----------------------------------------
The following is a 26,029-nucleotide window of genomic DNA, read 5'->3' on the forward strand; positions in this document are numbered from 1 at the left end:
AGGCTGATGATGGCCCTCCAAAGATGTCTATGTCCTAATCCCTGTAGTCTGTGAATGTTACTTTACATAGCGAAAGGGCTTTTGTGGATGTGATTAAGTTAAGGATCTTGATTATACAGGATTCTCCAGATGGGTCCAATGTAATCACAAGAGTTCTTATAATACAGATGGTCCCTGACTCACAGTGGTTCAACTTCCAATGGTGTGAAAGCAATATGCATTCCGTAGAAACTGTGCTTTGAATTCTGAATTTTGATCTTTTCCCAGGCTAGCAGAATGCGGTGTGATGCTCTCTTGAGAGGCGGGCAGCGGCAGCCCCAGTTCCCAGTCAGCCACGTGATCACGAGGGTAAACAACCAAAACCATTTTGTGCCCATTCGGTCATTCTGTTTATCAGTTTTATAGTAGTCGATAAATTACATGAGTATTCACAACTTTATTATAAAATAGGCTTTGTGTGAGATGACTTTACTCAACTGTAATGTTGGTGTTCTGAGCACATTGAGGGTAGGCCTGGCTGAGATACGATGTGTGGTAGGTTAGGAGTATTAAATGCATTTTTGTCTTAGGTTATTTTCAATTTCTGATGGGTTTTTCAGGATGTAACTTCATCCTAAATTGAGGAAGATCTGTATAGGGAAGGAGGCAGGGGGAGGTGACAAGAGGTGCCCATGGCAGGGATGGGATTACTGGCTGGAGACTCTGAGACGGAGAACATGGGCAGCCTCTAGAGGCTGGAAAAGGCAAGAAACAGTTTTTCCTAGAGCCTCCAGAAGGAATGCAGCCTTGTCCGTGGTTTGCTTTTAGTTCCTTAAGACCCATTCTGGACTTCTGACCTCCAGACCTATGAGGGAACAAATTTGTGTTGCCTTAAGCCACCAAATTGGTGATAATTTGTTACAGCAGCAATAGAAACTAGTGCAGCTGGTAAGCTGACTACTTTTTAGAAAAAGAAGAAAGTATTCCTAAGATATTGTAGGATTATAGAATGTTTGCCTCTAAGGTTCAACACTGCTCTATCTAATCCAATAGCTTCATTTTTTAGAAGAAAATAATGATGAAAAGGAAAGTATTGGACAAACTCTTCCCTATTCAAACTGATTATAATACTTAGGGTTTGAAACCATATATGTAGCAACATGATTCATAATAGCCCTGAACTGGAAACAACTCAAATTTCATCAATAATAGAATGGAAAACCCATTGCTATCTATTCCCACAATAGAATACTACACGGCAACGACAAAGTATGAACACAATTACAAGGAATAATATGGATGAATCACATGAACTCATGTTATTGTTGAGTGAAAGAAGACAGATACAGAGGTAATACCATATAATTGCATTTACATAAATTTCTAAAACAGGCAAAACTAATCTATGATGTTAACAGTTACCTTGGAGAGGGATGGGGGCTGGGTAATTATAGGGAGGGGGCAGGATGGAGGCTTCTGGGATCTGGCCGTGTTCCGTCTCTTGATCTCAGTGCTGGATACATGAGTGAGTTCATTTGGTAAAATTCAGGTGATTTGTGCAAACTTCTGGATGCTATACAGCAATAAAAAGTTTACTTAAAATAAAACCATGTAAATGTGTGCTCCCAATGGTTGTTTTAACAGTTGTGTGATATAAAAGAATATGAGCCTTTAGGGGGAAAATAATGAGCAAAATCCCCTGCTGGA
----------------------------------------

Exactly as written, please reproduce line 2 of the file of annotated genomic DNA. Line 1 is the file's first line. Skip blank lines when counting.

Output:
AGGCTGATGATGGCCCTCCAAAGATGTCTATGTCCTAATCCCTGTAGTCTGTGAATGTTACTTTACATAGCGAAAGGGCTTTTGTGGATGTGATTAAGTTAAGGATCTTGATTATACAGGATTCTCCAGATGGGTCCAATGTAATCACAAGAGTTCTTATAATACAGATGGTCCCTGACTCACAGTGGTTCAACTTCCAATGGTGTGAAAGCAATATGCATTCCGTAGAAACTGTGCTTTGAATTCTGAATTTTGATCTTTTCCCAGGCTAGCAGAATGCGGTGTGATGCTCTCTTGAGAGGCGGGCAGCGGCAGCCCCAGTTCCCAGTCAGCCACGTGATCACGAGGGTAAACAACCAAAACCATTTTGTGCCCATTCGGTCATTCTGTTTATCAGTTTTATAGTAGTCGATAAATTACATGAGTATTCACAACTTTATTATAAAATAGGCTTTGTGTGAGATGACTTTACTCAACTGTAATGTTGGTGTTCTGAGCACATTGAGGGTAGGCCTGGCTGAGATACGATGTGTGGTAGGTTAGGAGTATTAAATGCATTTTTGTCTTAGGTTATTTTCAATTTCTGATGGGTTTTTCAGGATGTAACTTCATCCTAAATTGAGGAAGATCTGTATAGGGAAGGAGGCAGGGGGAGGTGACAAGAGGTGCCCATGGCAGGGATGGGATTACTGGCTGGAGACTCTGAGACGGAGAACATGGGCAGCCTCTAGAGGCTGGAAAAGGCAAGAAACAGTTTTTCCTAGAGCCTCCAGAAGGAATGCAGCCTTGTCCGTGGTTTGCTTTTAGTTCCTTAAGACCCATTCTGGACTTCTGACCTCCAGACCTATGAGGGAACAAATTTGTGTTGCCTTAAGCCACCAAATTGGTGATAATTTGTTACAGCAGCAATAGAAACTAGTGCAGCTGGTAAGCTGACTACTTTTTAGAAAAAGAAGAAAGTATTCCTAAGATATTGTAGGATTATAGAATGTTTGCCTCTAAGGTTCAACACTGCTCTATCTAATCCAATAGCTTCATTTTTTAGAAGAAAATAATGATGAAAAGGAAAGTATTGGACAAACTCTTCCCTATTCAAACTGATTATAATACTTAGGGTTTGAAACCATATATGTAGCAACATGATTCATAATAGCCCTGAACTGGAAACAACTCAAATTTCATCAATAATAGAATGGAAAACCCATTGCTATCTATTCCCACAATAGAATACTACACGGCAACGACAAAGTATGAACACAATTACAAGGAATAATATGGATGAATCACATGAACTCATGTTATTGTTGAGTGAAAGAAGACAGATACAGAGGTAATACCATATAATTGCATTTACATAAATTTCTAAAACAGGCAAAACTAATCTATGATGTTAACAGTTACCTTGGAGAGGGATGGGGGCTGGGTAATTATAGGGAGGGGGCAGGATGGAGGCTTCTGGGATCTGGCCGTGTTCCGTCTCTTGATCTCAGTGCTGGATACATGAGTGAGTTCATTTGGTAAAATTCAGGTGATTTGTGCAAACTTCTGGATGCTATACAGCAATAAAAAGTTTACTTAAAATAAAACCATGTAAATGTGTGCTCCCAATGGTTGTTTTAACAGTTGTGTGATATAAAAGAATATGAGCCTTTAGGGGGAAAATAATGAGCAAAATCCCCTGCTGGA